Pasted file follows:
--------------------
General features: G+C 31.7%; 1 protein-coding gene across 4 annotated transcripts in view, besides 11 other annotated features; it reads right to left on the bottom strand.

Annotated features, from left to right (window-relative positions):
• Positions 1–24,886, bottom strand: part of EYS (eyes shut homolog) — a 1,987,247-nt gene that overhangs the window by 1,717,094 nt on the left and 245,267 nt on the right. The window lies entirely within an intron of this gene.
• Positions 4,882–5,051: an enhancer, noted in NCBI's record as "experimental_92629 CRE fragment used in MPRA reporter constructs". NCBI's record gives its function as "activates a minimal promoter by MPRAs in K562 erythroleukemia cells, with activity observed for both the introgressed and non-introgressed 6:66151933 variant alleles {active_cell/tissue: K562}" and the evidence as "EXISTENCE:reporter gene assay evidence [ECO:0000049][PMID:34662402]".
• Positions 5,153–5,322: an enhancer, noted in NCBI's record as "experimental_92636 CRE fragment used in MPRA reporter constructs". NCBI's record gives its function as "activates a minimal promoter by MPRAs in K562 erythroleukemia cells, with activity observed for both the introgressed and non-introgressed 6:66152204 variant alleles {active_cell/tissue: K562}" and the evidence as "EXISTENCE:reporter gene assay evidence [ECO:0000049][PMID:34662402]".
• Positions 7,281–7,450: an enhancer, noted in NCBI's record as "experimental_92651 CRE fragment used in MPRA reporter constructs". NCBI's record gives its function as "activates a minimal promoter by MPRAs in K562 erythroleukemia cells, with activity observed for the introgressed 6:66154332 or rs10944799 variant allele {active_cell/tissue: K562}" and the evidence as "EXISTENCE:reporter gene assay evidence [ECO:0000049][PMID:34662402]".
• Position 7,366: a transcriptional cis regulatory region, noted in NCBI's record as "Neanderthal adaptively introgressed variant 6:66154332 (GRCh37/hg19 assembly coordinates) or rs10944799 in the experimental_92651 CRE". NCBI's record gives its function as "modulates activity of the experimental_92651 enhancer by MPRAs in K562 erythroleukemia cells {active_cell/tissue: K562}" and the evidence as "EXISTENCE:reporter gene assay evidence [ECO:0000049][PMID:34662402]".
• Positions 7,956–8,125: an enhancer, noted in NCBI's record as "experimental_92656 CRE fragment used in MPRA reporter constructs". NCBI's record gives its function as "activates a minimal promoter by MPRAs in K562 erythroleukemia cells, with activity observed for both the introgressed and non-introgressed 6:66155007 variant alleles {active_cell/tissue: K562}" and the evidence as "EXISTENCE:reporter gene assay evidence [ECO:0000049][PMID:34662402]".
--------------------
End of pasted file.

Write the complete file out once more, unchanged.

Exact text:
General features: G+C 31.7%; 1 protein-coding gene across 4 annotated transcripts in view, besides 11 other annotated features; it reads right to left on the bottom strand.

Annotated features, from left to right (window-relative positions):
• Positions 1–24,886, bottom strand: part of EYS (eyes shut homolog) — a 1,987,247-nt gene that overhangs the window by 1,717,094 nt on the left and 245,267 nt on the right. The window lies entirely within an intron of this gene.
• Positions 4,882–5,051: an enhancer, noted in NCBI's record as "experimental_92629 CRE fragment used in MPRA reporter constructs". NCBI's record gives its function as "activates a minimal promoter by MPRAs in K562 erythroleukemia cells, with activity observed for both the introgressed and non-introgressed 6:66151933 variant alleles {active_cell/tissue: K562}" and the evidence as "EXISTENCE:reporter gene assay evidence [ECO:0000049][PMID:34662402]".
• Positions 5,153–5,322: an enhancer, noted in NCBI's record as "experimental_92636 CRE fragment used in MPRA reporter constructs". NCBI's record gives its function as "activates a minimal promoter by MPRAs in K562 erythroleukemia cells, with activity observed for both the introgressed and non-introgressed 6:66152204 variant alleles {active_cell/tissue: K562}" and the evidence as "EXISTENCE:reporter gene assay evidence [ECO:0000049][PMID:34662402]".
• Positions 7,281–7,450: an enhancer, noted in NCBI's record as "experimental_92651 CRE fragment used in MPRA reporter constructs". NCBI's record gives its function as "activates a minimal promoter by MPRAs in K562 erythroleukemia cells, with activity observed for the introgressed 6:66154332 or rs10944799 variant allele {active_cell/tissue: K562}" and the evidence as "EXISTENCE:reporter gene assay evidence [ECO:0000049][PMID:34662402]".
• Position 7,366: a transcriptional cis regulatory region, noted in NCBI's record as "Neanderthal adaptively introgressed variant 6:66154332 (GRCh37/hg19 assembly coordinates) or rs10944799 in the experimental_92651 CRE". NCBI's record gives its function as "modulates activity of the experimental_92651 enhancer by MPRAs in K562 erythroleukemia cells {active_cell/tissue: K562}" and the evidence as "EXISTENCE:reporter gene assay evidence [ECO:0000049][PMID:34662402]".
• Positions 7,956–8,125: an enhancer, noted in NCBI's record as "experimental_92656 CRE fragment used in MPRA reporter constructs". NCBI's record gives its function as "activates a minimal promoter by MPRAs in K562 erythroleukemia cells, with activity observed for both the introgressed and non-introgressed 6:66155007 variant alleles {active_cell/tissue: K562}" and the evidence as "EXISTENCE:reporter gene assay evidence [ECO:0000049][PMID:34662402]".